And while temperatures may be a few degrees higher than elsewhere in Bulgaria because of the sea’s influence, just be sure to bring a trusty windbreaker for the refreshing summer breeze’s often less than pleasant winter counterpart!

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Centenary ice: Europe’s tiny southernmost glaciers are in Bulgaria

The Banski Suhodol Glacieret under Koncheto

The Banski Suhodol Glacieret under Koncheto

Did you have any idea you can see Europe’s most southern glacial formations in the alpine environment of Bulgaria’s Pirin Mountains?

True, they may pale in comparison to mighty ice bodies like the Aletsch Glacier in the Swiss Alps or the Perito Moreno Glacier in Argentine Patagonia, but they’re still the southernmost glacial masses you can find in Europe, at the latitude of Rome, Corsica and Barcelona!

Lying at altitudes above 2,600 and 2,400 metres respectively, the two small glaciers (scientifically called glacierets) are the Banski Suhodol Glacier and the Snezhnika Glacier. They’re located in Pirin’s highest reaches, in the Big Cauldron (Големия казан, Golemia kazan) cirque under the mountain’s tallest peak Vihren and at the foot of the breath-taking vertical Koncheto ridge.

The Snezhnika Glacieret and its surroundings are a favoured habitat for mountain goats

The Snezhnika Glacieret and its surroundings are a favoured habitat of mountain goats

Now, these two Bulgarian glaciers are not some random patches of snow that have happened to stay intact over a summer or two. Fed by avalanche snow, indications are that they’ve been in existence ever since the Little Ice Age! This means that they’re 500 years old, at least. And the hundred-year firn ice of Snezhnika has been measured to be at least 11 metres thick!

While access to the larger Banski Suhodol Glacieret may be quite hard, with its position under the inaccessible marble slopes of Koncheto, the Snezhnika ice formation can easily be visited via the main hiking trail from Banderitsa Hut up towards Vihren Peak (at 2914 metres). And you can very often see mountain goats scaling the centenary ice of Snezhnika and the nearby rocks, making for an unforgettable sight of Bulgaria’s mountain fauna!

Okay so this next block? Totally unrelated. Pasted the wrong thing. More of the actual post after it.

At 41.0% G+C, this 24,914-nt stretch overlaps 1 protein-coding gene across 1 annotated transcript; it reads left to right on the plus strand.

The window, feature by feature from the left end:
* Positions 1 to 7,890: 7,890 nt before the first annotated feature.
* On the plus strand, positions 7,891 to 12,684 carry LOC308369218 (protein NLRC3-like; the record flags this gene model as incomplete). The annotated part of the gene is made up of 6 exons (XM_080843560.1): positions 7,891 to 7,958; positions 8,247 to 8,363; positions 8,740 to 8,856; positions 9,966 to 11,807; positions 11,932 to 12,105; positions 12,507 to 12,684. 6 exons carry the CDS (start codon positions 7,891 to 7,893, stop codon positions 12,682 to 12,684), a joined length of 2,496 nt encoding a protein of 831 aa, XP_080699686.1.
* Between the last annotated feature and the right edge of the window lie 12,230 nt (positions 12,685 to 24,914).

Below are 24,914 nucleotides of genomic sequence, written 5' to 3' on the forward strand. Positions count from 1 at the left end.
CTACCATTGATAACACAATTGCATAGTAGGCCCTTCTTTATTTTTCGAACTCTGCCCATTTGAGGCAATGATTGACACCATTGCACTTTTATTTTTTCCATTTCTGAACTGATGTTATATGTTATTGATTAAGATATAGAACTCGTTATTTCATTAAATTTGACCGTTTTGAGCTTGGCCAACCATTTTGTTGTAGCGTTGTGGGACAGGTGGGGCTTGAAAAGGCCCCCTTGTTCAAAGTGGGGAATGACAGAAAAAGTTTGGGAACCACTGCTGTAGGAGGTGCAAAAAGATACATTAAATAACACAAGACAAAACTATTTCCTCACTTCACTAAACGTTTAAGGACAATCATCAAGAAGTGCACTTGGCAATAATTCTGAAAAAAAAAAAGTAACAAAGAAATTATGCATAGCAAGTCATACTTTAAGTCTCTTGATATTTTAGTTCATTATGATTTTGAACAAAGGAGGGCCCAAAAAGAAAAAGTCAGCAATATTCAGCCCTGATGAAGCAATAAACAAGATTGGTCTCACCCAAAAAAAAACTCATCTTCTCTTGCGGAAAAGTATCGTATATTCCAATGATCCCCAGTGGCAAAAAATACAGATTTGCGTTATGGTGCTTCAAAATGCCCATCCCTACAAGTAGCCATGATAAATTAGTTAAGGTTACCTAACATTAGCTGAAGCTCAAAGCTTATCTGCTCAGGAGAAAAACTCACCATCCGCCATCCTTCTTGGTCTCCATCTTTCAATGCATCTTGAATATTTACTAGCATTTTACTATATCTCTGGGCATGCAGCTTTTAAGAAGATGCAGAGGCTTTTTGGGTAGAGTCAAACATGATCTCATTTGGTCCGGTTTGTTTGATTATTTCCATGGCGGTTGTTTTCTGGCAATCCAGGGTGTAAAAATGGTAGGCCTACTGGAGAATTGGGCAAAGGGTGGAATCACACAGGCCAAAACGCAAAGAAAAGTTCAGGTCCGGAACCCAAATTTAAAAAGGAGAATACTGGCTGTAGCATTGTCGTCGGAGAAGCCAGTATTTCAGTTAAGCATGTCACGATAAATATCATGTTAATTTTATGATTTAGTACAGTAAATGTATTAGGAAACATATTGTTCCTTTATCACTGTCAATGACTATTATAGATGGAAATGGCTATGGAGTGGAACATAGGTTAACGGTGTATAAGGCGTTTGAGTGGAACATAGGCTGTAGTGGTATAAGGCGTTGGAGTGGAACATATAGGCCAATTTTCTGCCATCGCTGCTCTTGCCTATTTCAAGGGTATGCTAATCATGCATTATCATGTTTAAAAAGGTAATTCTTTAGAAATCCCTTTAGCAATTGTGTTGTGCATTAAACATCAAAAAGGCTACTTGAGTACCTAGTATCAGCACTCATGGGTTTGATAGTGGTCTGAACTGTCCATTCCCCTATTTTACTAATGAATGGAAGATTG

Happy first day of spring!

Yesterday, 20 March, was the day of the March equinox and the first day of spring in the Northern Hemisphere. Prompted by the warm and sunny weather we’ve had these days, trees are blooming all over Bulgaria. And according to an ancient custom, Bulgarians are tying the red-and-white yarn adornments they gave to each other on 1 March to the branches of the first blooming tree they see.

The unmistakable red-and-white items are called martenitsi (singular мартеница, martenitsa) and are an important part of Bulgarian identity… though few Bulgarians are aware that similar customs are part of the traditions of Romania, Macedonia and other places in our region too.

Gorgeous snowy Vitosha in March

Gorgeous snowy Vitosha in March

One of Vitosha’s ‘stone rivers’ up in the Bistrishko Branishte biosphere reserve.

With a combination of pleasant spring weather and fresh snow from Monday’s snow storm, Sofia’s very own mountain Vitosha was absolutely stunning this weekend. The skiing and snowboarding conditions seemed to be perfect on the Aleko ski runs as well!

Enjoy a delightful spring week and check out some other things to do in the Bulgarian capital!